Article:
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By Ryan Prete
Only one of the digital sales proposals pending in Congress is expected to be addressed during a House Judiciary Committee hearing next week.
The Subcommittee on Regulatory Reform, Commercial and Antitrust Law has scheduled a July 25 hearing on Rep. Jim Sensenbrenner’s (R-Wis.) proposal to restrict states’ sales tax reach over remote retailers. The No Regulation Without Representation Act of 2017 (H.R. 2887) provides that “to the extent otherwise permissible under Federal law, a State may tax or regulate a person’s activity in interstate commerce only when such person is physically present in the State during the period in which the tax or regulation is imposed.”
Introduced June 12, the bill would prohibit states from:
This is the first House Judiciary Committee hearing on remote sales tax since March 2014. Some welcomed the hearing as a long-overdue step in addressing the cross-border taxation debate—while others protested the narrow scope of the hearing, which isn’t expected to discuss other remote sales tax proposals.
“We’re relieved to see that Congress is waking up to the problems caused when states reach across borders to regulate and tax businesses in the country,” Steve DelBianco, executive director of NetChoice, told Bloomberg BNA in a July 18 email. “It’s reached a crisis in the area of remote sales tax, where states are creating chaos with unconstitutional and illegal regulations and laws.”
A hearing hasn’t been scheduled on a competing House measure, the Remote Transactions Parity Act of 2017 (H.R. 2193), which would allow states to mandate out-of-state sellers and online vendors collect tax on in-state sales. The RTPA was introduced in late April, alongside the introduction of the Marketplace Fairness Act of 2017 (S. 976) in the Senate, which would also expand states’ taxing authority over remote retailers.
Max Behlke, director of budget and tax at the National Conference of State Legislatures, told Bloomberg BNA July 18 that opposing proposals haven’t received hearings of their own because of House Judiciary Committee leadership.
“This hearing blindsided the Democratic leadership and took us all off guard,” Behlke said. “It is a fact that the MFA and RTPA have sat in the Judiciary Committee for four years, and never received consideration because the chairman hasn’t allowed it to happen.”
“Senate sponsors of the MFA have asked us why they should take action when they know its going to die in the House, and I can’t blame them,” he added.
Rep. Robert W. Goodlatte (R-Va.), chairman of the House Judiciary Committee, is a co-sponsor of Sensenbrenner’s bill. Many have singled out Goodlatte as the primary roadblock for competing e-commerce proposals that widen the reach of states’ taxing authority.
Sensenbrenner filed a bill ( H.R. 5893) in July 2016, proposing to codify the U.S. Supreme Court’s 1992 decision in Quill Corp. v. North Dakota, which precludes states from imposing sales and use tax collection obligations on vendors without a physical presence in-state. The 2017 proposed legislation is broader in scope—however, it incorporates the same ban prohibiting states from imposing or assessing sales or use taxes on remote sellers, and likewise bars states from imposing reporting requirements related to remote sales.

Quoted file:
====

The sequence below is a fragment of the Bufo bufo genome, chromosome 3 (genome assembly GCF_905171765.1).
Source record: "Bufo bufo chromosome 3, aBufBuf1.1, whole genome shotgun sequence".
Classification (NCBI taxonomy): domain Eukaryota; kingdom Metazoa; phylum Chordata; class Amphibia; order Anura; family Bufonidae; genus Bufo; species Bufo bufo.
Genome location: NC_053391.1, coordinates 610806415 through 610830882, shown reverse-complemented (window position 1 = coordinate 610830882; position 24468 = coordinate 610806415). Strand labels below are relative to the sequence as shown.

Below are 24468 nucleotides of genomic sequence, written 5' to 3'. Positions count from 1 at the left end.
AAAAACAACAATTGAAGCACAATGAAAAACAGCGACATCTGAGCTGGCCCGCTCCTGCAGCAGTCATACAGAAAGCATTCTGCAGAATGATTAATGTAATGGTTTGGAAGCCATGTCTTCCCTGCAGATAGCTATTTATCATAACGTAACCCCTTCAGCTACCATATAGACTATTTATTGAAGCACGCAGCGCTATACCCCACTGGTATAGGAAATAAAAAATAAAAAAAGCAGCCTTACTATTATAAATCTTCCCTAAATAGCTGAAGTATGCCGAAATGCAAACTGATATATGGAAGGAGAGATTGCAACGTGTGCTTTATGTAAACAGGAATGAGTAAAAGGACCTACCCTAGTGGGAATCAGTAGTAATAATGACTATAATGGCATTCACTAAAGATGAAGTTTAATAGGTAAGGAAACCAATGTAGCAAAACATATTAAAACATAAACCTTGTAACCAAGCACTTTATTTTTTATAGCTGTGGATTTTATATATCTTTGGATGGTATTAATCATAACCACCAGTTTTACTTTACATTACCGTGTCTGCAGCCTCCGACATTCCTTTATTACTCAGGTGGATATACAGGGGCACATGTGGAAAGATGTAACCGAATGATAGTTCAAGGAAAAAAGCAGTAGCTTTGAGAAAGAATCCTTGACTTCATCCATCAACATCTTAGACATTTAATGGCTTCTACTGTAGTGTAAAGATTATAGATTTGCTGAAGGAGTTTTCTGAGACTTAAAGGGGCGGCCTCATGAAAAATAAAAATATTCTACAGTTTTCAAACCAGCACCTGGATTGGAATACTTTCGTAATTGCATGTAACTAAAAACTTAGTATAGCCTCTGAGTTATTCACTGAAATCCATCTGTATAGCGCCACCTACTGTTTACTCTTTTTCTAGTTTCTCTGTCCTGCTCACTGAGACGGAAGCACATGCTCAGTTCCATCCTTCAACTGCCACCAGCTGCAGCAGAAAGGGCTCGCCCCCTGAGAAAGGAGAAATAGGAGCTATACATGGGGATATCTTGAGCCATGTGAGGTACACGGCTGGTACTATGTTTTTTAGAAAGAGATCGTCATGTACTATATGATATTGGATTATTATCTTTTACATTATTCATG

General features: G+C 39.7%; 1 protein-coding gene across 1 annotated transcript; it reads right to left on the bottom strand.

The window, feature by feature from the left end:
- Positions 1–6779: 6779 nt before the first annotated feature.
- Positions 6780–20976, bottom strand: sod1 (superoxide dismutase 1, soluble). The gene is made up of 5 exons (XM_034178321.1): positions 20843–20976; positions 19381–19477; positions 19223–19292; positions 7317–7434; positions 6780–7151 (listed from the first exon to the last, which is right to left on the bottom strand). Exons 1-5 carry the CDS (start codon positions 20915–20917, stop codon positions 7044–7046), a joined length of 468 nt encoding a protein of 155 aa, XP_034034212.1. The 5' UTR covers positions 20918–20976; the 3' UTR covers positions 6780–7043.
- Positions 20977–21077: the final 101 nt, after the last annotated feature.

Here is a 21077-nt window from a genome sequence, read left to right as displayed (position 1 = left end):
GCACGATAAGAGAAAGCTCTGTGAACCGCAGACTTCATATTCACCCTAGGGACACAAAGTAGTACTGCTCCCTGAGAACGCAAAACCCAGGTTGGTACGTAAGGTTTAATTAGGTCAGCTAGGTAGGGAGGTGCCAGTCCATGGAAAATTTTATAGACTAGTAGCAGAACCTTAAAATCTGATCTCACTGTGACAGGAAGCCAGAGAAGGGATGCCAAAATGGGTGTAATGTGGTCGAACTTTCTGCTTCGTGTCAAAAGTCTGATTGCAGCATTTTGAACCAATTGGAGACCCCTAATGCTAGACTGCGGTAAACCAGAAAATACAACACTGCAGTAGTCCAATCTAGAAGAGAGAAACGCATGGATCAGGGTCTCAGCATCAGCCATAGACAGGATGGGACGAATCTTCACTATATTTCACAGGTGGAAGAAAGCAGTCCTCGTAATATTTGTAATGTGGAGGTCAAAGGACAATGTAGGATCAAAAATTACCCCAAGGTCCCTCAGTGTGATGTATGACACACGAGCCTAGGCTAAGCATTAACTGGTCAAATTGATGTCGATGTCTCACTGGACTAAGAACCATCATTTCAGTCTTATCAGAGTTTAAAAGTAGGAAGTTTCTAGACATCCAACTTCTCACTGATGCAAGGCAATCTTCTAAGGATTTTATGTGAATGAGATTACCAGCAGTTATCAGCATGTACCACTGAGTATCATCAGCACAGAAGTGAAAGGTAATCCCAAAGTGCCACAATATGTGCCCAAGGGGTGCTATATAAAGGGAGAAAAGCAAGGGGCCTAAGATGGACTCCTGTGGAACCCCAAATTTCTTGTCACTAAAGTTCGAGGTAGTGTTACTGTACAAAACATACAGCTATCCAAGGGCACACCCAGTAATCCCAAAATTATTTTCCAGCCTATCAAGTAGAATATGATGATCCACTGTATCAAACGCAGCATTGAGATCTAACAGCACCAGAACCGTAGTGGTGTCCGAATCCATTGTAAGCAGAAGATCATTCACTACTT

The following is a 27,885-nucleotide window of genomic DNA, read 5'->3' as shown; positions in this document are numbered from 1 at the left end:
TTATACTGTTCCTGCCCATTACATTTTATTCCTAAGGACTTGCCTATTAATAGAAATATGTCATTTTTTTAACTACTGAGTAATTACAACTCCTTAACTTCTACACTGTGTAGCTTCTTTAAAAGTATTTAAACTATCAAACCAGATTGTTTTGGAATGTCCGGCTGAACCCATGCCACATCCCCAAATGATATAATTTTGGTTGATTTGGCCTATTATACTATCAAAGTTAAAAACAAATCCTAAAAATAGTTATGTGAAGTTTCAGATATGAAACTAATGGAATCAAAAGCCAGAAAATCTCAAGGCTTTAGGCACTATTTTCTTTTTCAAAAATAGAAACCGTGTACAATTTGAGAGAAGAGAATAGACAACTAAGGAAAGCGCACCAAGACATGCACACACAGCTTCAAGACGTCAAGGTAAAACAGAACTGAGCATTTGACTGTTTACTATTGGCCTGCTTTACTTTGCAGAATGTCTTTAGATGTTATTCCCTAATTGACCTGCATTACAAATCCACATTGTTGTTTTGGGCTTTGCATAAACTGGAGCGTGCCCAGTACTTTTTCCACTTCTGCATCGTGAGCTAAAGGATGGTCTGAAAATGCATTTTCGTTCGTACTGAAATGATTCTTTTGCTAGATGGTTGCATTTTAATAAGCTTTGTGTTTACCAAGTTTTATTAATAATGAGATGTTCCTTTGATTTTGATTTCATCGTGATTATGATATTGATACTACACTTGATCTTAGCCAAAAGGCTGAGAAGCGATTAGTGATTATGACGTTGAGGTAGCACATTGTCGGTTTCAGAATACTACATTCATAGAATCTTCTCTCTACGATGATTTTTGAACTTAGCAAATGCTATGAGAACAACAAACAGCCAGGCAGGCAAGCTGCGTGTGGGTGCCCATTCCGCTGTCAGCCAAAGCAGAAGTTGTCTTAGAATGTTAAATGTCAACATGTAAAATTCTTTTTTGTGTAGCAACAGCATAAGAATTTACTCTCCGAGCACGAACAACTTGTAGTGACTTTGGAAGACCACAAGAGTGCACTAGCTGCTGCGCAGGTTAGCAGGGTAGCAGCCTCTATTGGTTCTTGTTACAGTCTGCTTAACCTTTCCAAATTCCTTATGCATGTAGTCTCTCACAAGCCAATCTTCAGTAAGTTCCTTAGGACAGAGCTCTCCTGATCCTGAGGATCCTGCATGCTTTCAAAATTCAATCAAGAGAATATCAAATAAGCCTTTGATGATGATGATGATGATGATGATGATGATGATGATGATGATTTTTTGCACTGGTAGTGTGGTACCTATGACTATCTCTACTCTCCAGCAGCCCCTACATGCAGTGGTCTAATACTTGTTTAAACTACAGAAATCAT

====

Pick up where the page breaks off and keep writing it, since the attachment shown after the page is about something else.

Several e-commerce trade associations applauded the hearing announcement.
“Sensenbrenner’s bill deserves attention because it has the potential to hit the pause button on state cross-border regulation, so that Congress can exercise its constitutional authority over interstate commerce,” DelBianco said.
“In recent years, rogue states have attempted to target out of state businesses to comply with onerous tax collection regimes that ran afoul to the Supreme Court precedent,” Hamilton Davison, president and executive director of the American Catalog Mailers Association (ACMA), said in a statement. “We applaud the U.S. House Judiciary Committee for holding this hearing and proposing much-needed solutions like Rep. Sensenbrenner’s No Regulation Without Representation Act.
“It’s a sound piece of legislation that would provide clarity and regulatory relief for remotely located catalog and e-commerce businesses that sell their products nationally,” Davison said.
An increasing number of states have passed legislation or regulations in recent years to challenge the Quill rule and enforce taxes on out-of-state sellers. NetChoice and ACMA are parties in several legal challenges to states’ remote sales regimes, including South Dakota, Indiana, Tennessee and Wyoming.
However, state rights advocates have voiced stark opposition to Sensenbrenner’s legislation.
“This legislation jeopardizes state sovereignty and is a slap in the face to state and local governments. This is an absolutely horrible bill, and I would be shocked if it actually received a vote in the House,” Behlke said. In a June 13 letter to the House, the NCSL called Sensenbrenner’s proposal an “unprecedented preemption of state sovereignty.”
“The National Governors Association is disappointed by the decision to hold a hearing on the Sensenbrenner bill, but not the Marketplace Fairness or Remote Transactions Parity Act,” Elena Waskey, a spokesperson for the NGA, told Bloomberg BNA in a July 18 email. “The Sensenbrenner bill stands in direct contradiction to state-supported efforts to collect taxes on remote sales.”
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